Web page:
Jack Chick on Bible Versions

I ended up on Chick Publications just a bit ago, looking up information on the preservation of God’s Word. Specifically, I came across this page detailing said promises, though with the slant of using those promises to support the King James Bible.

(He ignores the fact that English versions prior to and after the King James Bible contain the same promises, yet the promises are applied exclusively to the KJV.)

I want to make mention, however, of just one thing Mr. Chick says on this particular page:

If your Bible is a King James Bible, it preserves God’s words because it was translated using “formal equivalence.” All other Bibles were translated using “dynamic equivalence,” in which the translator is free to change words as long as he conveys the “idea.”

Did you catch that? According to Mr. Chick, the King James Version is the only Bible translated using the formal equivalence method, while all other Bibles use dynamic equivalence.

Isn’t that something? Do you know what that declaration by Mr. Chick is called? At best, an honest oversight. At worst, a deceptive lie. And either way, the statement exists solely to strengthen a belief in King James Version Onlyism. Is Mr. Chick inadvertantly confessing that the position is so weak it requires imagined “facts” to defend?

Because Jack Chick and his website are so sensationally popular among King James Version Onlyists and even other non-Onlyist fundamentalists, I had to point this out. I appreciate a lot of what Chick says on his site, but lies cannot be excused, no matter who is speaking them.

So, going back to what Mr. Chick said on his site, let’s point out a few things:

The King James Bible indeed was translated using formal equivalence. That is true, but it should be pointed out that there are some passages which use dynamic equivalence, a practice condemned by Jack Chick. For instance, in the “God forbid” passages, the word for “God” is not in the Greek manuscripts. It was added by the translators not because of any physical evidence, but because of interpretation.

I use several Bibles regularly, and all of them were translated using formal equivalence. These include the New American Standard Bible, the New King James Version, the King James Version, and the Darby Bible. The King James Version is certainly not the only one translated using that style of translation!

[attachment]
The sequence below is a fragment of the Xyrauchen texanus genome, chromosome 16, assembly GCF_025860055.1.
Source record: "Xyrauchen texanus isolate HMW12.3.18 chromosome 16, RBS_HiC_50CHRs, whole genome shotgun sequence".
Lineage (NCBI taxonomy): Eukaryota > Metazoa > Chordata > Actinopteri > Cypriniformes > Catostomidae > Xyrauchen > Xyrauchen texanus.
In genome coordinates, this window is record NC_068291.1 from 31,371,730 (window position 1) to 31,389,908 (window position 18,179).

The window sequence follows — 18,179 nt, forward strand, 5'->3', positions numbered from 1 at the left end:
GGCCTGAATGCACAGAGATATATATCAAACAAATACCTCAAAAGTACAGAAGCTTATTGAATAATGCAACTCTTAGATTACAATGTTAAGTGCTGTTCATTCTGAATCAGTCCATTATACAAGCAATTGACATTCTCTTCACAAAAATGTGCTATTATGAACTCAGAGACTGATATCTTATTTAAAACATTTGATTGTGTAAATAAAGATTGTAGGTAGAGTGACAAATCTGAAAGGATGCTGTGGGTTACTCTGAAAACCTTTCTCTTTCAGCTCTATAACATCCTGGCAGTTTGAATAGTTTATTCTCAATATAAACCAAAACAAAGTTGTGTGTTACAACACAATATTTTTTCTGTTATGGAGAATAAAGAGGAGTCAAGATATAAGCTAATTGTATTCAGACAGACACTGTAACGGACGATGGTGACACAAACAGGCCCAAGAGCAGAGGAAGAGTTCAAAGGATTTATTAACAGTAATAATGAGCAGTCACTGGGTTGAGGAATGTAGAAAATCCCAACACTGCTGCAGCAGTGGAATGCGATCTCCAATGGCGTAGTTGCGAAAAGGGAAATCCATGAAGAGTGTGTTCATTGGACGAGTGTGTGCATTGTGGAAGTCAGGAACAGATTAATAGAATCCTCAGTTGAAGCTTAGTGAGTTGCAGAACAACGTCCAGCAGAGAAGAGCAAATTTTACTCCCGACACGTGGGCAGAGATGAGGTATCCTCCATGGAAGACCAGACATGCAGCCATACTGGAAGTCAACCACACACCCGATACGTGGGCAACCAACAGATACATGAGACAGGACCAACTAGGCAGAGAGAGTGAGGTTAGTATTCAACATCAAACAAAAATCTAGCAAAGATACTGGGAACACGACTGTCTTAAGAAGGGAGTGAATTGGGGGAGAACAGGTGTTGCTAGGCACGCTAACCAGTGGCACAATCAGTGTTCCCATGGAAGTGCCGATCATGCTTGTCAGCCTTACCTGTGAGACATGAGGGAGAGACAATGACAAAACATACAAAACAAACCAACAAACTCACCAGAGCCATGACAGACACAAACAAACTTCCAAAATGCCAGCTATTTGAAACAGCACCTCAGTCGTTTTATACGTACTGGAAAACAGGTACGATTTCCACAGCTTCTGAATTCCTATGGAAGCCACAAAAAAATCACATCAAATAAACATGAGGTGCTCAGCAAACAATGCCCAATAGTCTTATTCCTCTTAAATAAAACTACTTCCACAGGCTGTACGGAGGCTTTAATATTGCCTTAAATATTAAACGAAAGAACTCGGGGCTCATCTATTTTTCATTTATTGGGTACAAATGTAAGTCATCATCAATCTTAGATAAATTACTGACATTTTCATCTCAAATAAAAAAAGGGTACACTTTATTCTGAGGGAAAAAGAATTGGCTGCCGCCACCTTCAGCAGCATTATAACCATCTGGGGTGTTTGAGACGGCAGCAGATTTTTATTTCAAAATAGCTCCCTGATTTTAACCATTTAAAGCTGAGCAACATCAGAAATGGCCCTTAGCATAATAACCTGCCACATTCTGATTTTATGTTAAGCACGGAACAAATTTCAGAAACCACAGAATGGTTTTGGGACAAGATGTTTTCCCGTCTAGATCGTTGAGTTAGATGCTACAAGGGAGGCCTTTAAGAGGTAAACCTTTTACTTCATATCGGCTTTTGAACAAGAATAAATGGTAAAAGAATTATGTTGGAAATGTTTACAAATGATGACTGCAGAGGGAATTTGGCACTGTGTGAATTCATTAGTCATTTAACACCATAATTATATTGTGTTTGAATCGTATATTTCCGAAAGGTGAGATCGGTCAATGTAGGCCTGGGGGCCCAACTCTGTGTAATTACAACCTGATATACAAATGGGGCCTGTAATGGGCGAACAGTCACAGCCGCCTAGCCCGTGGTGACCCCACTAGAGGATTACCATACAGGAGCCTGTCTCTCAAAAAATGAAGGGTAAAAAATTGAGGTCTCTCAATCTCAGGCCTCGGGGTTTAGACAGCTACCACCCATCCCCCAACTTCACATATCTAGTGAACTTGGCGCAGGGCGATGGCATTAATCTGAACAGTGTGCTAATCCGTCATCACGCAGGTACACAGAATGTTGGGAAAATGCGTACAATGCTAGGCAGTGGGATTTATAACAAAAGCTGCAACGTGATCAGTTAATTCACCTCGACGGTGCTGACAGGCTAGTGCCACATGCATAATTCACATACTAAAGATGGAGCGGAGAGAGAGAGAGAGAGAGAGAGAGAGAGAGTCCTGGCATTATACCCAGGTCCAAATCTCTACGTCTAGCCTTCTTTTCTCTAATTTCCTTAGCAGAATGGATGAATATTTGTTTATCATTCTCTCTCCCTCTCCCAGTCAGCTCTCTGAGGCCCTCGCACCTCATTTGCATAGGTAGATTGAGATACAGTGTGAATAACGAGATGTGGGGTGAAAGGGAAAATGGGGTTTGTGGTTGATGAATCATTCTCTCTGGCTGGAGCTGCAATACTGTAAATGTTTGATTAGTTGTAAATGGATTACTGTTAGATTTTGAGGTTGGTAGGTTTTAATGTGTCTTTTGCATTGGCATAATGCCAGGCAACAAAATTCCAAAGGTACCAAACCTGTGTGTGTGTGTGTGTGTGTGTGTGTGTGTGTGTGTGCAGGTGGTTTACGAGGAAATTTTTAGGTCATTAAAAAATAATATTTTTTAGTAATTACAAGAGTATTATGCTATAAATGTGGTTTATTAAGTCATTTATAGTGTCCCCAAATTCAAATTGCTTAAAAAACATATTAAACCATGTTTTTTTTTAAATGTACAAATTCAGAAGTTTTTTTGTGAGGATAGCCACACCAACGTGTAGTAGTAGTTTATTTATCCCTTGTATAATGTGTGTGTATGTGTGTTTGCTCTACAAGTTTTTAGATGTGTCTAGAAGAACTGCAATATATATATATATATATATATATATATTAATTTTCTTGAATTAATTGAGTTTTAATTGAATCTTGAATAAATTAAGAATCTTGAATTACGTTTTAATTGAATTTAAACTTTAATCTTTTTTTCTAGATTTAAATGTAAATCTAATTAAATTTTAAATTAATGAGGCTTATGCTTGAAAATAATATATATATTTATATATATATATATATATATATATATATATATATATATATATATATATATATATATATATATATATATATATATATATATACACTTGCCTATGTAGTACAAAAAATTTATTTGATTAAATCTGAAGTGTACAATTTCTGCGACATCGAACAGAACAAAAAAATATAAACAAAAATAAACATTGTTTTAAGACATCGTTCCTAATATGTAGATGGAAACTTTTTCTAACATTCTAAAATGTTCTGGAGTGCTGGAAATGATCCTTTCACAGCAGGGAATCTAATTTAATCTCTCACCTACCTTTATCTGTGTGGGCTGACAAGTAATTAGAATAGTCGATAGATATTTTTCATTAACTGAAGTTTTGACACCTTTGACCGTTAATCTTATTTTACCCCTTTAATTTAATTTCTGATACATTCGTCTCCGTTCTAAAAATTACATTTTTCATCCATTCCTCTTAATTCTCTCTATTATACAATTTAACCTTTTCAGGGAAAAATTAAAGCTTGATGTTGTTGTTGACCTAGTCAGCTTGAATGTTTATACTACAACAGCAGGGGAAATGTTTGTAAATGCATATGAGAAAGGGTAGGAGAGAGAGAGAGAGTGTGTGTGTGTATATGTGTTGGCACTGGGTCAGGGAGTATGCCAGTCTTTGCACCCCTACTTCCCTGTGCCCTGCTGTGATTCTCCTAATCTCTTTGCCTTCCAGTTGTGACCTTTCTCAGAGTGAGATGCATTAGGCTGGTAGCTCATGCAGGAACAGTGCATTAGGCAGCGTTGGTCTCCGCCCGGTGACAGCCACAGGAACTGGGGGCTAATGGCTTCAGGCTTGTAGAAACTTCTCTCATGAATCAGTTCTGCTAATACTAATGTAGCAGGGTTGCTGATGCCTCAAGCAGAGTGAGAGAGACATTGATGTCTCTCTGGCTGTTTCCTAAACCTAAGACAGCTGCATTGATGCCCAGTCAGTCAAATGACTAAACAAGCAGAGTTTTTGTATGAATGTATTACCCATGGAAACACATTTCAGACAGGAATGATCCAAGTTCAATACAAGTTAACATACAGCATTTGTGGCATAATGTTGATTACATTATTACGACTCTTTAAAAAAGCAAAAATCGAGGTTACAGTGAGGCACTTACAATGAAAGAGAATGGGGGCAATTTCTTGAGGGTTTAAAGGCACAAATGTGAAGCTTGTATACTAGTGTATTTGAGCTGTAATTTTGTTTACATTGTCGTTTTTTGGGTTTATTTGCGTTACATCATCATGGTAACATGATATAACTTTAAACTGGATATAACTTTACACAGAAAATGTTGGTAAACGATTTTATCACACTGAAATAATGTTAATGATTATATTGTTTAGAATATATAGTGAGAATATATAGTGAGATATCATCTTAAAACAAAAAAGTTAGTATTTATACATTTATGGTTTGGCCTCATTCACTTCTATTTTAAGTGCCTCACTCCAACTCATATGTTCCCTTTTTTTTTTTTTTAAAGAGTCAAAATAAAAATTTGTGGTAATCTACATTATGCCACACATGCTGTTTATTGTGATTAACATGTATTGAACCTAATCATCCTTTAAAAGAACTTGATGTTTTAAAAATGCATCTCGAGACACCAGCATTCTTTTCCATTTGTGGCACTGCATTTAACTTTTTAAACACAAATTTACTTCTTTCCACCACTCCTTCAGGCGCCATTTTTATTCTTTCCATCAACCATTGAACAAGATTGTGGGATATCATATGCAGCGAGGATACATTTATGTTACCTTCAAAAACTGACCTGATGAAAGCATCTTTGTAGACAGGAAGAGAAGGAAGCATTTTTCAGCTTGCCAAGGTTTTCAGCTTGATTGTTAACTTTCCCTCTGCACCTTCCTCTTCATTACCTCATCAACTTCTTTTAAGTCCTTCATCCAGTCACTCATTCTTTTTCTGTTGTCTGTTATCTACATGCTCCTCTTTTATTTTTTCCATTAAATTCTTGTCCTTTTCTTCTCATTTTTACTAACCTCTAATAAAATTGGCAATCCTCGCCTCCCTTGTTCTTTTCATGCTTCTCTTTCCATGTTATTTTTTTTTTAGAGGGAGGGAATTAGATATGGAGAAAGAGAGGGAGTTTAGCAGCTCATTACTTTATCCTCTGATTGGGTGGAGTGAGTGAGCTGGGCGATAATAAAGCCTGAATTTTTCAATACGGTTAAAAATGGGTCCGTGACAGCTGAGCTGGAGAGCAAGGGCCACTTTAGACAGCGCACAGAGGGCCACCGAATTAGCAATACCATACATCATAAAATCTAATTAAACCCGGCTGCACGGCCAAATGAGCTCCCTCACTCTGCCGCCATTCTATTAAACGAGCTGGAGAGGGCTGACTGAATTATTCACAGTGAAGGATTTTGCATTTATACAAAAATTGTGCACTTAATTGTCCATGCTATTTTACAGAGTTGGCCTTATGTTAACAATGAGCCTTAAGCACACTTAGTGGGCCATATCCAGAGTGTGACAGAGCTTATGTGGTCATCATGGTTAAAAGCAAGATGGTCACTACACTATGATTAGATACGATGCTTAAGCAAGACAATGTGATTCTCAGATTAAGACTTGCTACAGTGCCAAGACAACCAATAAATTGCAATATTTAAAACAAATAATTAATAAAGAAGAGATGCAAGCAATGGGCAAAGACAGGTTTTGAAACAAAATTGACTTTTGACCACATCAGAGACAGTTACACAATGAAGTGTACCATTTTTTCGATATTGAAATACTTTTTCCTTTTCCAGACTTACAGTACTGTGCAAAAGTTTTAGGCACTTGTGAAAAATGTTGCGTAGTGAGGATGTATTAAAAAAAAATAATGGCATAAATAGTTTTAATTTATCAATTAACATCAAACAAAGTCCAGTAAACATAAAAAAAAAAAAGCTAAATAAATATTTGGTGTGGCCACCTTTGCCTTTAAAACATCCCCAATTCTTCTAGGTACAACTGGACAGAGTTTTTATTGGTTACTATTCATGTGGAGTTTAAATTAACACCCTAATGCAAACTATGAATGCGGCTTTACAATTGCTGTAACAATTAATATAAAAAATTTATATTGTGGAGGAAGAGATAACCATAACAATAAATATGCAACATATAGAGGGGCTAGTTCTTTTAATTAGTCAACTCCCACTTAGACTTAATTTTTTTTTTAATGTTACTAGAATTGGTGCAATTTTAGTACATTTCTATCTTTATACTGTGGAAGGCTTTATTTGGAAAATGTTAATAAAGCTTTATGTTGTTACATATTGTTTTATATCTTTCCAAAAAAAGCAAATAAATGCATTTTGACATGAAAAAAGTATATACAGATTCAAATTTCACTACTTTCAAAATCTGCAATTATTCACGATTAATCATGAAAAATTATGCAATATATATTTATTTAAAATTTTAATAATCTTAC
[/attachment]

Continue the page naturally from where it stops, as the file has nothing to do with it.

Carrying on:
And so it is also clear that not all other Bibles are based upon dynamic equivalence translation techniques. Indeed, formal equivalence and dynamic equivalence aren’t the only two methods of translation. There is also the strict and paraphrase methods.

The strict method results in an even more literal rendering of the Bible, besting the King James Version in being word-for-word true to the text. The Young’s Literal Translation and the Literal Translation of the Holy Bible are two examples.

The paraphrase method ranks lower than dynamic equivalence in terms of being word-for-word true to the Hebrew and Greek manuscripts. The Living Bible would be an example of this method.

If you’re going to believe in something, make sure it can be defended without sensationalism or deception.

This is silly, but imagine the belief being a house of cards. Truth and integrity would be tape that holds the cards together, resisting the breeze. But remove the tape, and the cards fall at the slightest disturbance. Truth is vitally important, and it should characterize our teachings, for Jesus is the Truth and we are to represent Him.

If anyone has a means of contacting Jack Chick to either point out this error or to direct him to this article, I would be appreciative. If you have an email address I could reach him at, that’d be great too. And if the oversight is ever corrected on the page in question, I will happily remove this post.

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